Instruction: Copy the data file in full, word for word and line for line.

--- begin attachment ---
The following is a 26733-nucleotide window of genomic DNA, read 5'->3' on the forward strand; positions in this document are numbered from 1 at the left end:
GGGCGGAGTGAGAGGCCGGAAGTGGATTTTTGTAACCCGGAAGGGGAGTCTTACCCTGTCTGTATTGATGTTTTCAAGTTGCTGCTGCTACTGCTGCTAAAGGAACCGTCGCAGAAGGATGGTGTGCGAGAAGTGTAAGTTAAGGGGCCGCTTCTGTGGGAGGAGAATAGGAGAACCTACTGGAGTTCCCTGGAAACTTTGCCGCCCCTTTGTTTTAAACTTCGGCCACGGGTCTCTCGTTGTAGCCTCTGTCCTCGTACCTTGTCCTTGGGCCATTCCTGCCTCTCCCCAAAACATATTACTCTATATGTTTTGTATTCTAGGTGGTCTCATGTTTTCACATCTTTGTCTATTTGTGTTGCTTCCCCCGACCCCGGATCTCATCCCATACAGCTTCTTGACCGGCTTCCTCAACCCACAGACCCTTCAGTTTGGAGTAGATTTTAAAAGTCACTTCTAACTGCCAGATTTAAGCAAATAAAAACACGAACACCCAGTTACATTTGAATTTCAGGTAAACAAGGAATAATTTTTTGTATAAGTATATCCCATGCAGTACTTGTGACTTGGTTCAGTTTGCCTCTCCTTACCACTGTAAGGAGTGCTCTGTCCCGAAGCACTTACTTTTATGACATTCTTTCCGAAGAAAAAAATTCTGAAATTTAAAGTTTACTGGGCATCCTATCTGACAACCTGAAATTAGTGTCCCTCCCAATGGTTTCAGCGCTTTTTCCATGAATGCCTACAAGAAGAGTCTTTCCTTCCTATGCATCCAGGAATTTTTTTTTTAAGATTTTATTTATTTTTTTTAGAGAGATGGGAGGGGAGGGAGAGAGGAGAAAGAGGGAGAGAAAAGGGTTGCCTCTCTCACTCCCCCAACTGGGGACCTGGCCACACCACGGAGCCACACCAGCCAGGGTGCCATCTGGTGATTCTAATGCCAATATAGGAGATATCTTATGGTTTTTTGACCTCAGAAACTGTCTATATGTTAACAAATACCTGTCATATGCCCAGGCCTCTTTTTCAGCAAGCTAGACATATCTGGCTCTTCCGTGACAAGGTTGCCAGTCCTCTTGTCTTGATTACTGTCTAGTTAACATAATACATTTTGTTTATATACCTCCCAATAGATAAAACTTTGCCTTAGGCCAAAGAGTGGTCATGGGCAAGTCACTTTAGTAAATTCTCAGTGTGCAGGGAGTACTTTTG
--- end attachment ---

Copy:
The following is a 26733-nucleotide window of genomic DNA, read 5'->3' on the forward strand; positions in this document are numbered from 1 at the left end:
GGGCGGAGTGAGAGGCCGGAAGTGGATTTTTGTAACCCGGAAGGGGAGTCTTACCCTGTCTGTATTGATGTTTTCAAGTTGCTGCTGCTACTGCTGCTAAAGGAACCGTCGCAGAAGGATGGTGTGCGAGAAGTGTAAGTTAAGGGGCCGCTTCTGTGGGAGGAGAATAGGAGAACCTACTGGAGTTCCCTGGAAACTTTGCCGCCCCTTTGTTTTAAACTTCGGCCACGGGTCTCTCGTTGTAGCCTCTGTCCTCGTACCTTGTCCTTGGGCCATTCCTGCCTCTCCCCAAAACATATTACTCTATATGTTTTGTATTCTAGGTGGTCTCATGTTTTCACATCTTTGTCTATTTGTGTTGCTTCCCCCGACCCCGGATCTCATCCCATACAGCTTCTTGACCGGCTTCCTCAACCCACAGACCCTTCAGTTTGGAGTAGATTTTAAAAGTCACTTCTAACTGCCAGATTTAAGCAAATAAAAACACGAACACCCAGTTACATTTGAATTTCAGGTAAACAAGGAATAATTTTTTGTATAAGTATATCCCATGCAGTACTTGTGACTTGGTTCAGTTTGCCTCTCCTTACCACTGTAAGGAGTGCTCTGTCCCGAAGCACTTACTTTTATGACATTCTTTCCGAAGAAAAAAATTCTGAAATTTAAAGTTTACTGGGCATCCTATCTGACAACCTGAAATTAGTGTCCCTCCCAATGGTTTCAGCGCTTTTTCCATGAATGCCTACAAGAAGAGTCTTTCCTTCCTATGCATCCAGGAATTTTTTTTTTAAGATTTTATTTATTTTTTTTAGAGAGATGGGAGGGGAGGGAGAGAGGAGAAAGAGGGAGAGAAAAGGGTTGCCTCTCTCACTCCCCCAACTGGGGACCTGGCCACACCACGGAGCCACACCAGCCAGGGTGCCATCTGGTGATTCTAATGCCAATATAGGAGATATCTTATGGTTTTTTGACCTCAGAAACTGTCTATATGTTAACAAATACCTGTCATATGCCCAGGCCTCTTTTTCAGCAAGCTAGACATATCTGGCTCTTCCGTGACAAGGTTGCCAGTCCTCTTGTCTTGATTACTGTCTAGTTAACATAATACATTTTGTTTATATACCTCCCAATAGATAAAACTTTGCCTTAGGCCAAAGAGTGGTCATGGGCAAGTCACTTTAGTAAATTCTCAGTGTGCAGGGAGTACTTTTG